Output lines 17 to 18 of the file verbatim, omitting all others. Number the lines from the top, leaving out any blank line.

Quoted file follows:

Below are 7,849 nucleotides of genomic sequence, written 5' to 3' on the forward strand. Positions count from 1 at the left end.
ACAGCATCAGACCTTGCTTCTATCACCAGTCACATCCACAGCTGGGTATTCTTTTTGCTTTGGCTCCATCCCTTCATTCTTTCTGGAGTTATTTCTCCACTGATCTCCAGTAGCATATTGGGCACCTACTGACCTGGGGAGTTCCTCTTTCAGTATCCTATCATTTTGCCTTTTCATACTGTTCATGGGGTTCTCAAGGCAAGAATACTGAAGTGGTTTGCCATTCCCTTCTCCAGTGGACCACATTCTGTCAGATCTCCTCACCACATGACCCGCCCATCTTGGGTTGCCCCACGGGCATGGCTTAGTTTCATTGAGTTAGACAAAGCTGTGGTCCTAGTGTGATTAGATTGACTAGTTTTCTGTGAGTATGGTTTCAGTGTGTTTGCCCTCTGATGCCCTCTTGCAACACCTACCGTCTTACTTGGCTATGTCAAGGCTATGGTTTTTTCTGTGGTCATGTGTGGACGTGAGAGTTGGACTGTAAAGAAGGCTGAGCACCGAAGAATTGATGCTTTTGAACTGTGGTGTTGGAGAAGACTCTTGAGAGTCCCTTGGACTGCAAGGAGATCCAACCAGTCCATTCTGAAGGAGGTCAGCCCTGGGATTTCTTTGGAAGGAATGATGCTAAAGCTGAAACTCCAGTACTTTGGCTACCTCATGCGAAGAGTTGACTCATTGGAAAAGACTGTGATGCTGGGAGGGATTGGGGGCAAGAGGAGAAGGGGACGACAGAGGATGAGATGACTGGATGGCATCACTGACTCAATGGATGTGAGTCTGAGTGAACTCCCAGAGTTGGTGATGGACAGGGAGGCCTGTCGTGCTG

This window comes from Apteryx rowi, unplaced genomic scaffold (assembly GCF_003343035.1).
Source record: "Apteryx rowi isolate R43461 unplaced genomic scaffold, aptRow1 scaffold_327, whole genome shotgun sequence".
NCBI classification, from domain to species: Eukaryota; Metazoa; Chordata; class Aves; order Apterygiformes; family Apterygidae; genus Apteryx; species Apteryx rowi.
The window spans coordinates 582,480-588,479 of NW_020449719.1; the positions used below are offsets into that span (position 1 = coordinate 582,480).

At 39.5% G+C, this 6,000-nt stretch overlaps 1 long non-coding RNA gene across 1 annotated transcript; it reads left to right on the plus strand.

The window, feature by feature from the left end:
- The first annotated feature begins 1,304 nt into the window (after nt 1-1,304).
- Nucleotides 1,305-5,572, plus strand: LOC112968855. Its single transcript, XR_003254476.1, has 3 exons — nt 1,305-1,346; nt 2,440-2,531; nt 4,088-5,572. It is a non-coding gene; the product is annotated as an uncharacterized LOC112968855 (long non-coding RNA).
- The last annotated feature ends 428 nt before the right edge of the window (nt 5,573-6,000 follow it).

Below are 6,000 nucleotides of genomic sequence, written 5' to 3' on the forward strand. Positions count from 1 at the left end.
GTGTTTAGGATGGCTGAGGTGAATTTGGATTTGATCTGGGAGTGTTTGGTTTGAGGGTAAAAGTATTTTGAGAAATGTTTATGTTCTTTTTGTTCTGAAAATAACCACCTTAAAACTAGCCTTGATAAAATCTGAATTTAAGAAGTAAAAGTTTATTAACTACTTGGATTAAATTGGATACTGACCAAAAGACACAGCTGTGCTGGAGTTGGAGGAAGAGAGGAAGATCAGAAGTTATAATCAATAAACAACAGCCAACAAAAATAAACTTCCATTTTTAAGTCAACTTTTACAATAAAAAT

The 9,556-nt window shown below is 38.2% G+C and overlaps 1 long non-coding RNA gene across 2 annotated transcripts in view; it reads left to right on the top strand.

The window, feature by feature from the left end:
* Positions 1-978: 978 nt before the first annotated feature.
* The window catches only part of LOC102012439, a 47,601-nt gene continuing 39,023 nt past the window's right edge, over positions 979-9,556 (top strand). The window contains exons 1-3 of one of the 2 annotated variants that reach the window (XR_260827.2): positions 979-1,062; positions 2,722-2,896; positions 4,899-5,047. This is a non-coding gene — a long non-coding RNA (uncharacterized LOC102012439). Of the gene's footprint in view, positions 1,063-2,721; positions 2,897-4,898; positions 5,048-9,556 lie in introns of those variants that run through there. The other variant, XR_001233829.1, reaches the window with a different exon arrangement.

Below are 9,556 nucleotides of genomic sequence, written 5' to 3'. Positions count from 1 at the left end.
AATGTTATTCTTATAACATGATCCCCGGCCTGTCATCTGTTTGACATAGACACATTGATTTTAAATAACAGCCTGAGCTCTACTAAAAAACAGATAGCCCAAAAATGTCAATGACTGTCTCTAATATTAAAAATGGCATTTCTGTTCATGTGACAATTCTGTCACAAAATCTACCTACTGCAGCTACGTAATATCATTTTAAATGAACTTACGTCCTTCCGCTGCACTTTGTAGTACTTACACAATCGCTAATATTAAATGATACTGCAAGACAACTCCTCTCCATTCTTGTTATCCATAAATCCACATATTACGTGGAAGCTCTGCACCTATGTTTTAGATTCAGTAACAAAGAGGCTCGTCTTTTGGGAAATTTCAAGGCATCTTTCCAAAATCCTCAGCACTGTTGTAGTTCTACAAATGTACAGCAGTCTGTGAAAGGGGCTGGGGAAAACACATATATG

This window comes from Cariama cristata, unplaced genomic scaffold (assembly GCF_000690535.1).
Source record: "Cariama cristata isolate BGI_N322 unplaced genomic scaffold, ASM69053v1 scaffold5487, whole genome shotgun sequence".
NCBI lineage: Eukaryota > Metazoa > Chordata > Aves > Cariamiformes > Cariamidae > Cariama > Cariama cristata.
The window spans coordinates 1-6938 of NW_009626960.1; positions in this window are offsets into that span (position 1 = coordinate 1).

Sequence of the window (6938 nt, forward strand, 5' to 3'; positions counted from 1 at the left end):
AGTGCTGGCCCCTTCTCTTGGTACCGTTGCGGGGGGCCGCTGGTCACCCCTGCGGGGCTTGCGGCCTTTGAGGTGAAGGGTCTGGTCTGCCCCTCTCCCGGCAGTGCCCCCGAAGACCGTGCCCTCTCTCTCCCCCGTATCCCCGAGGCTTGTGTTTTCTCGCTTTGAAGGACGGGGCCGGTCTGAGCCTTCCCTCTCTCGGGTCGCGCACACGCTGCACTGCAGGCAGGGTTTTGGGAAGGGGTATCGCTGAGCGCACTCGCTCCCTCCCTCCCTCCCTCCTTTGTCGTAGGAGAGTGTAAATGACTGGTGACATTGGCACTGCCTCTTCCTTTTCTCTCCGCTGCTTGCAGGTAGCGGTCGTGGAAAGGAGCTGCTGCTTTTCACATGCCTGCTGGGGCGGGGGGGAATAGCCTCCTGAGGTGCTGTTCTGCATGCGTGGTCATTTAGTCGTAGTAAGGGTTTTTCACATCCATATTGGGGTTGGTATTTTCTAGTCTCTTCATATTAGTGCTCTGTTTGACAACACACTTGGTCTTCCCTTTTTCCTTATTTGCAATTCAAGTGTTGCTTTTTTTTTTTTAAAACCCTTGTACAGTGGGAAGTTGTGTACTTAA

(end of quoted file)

* The window catches only part of LOC102012439, a 47,601-nt gene continuing 39,023 nt past the window's right edge, over positions 979-9,556 (top strand). The window contains exons 1-3 of one of the 2 annotated variants that reach the window (XR_260827.2): positions 979-1,062; positions 2,722-2,896; positions 4,899-5,047. This is a non-coding gene — a long non-coding RNA (uncharacterized LOC102012439). Of the gene's footprint in view, positions 1,063-2,721; positions 2,897-4,898; positions 5,048-9,556 lie in introns of those variants that run through there. The other variant, XR_001233829.1, reaches the window with a different exon arrangement.

Below are 9,556 nucleotides of genomic sequence, written 5' to 3'. Positions count from 1 at the left end.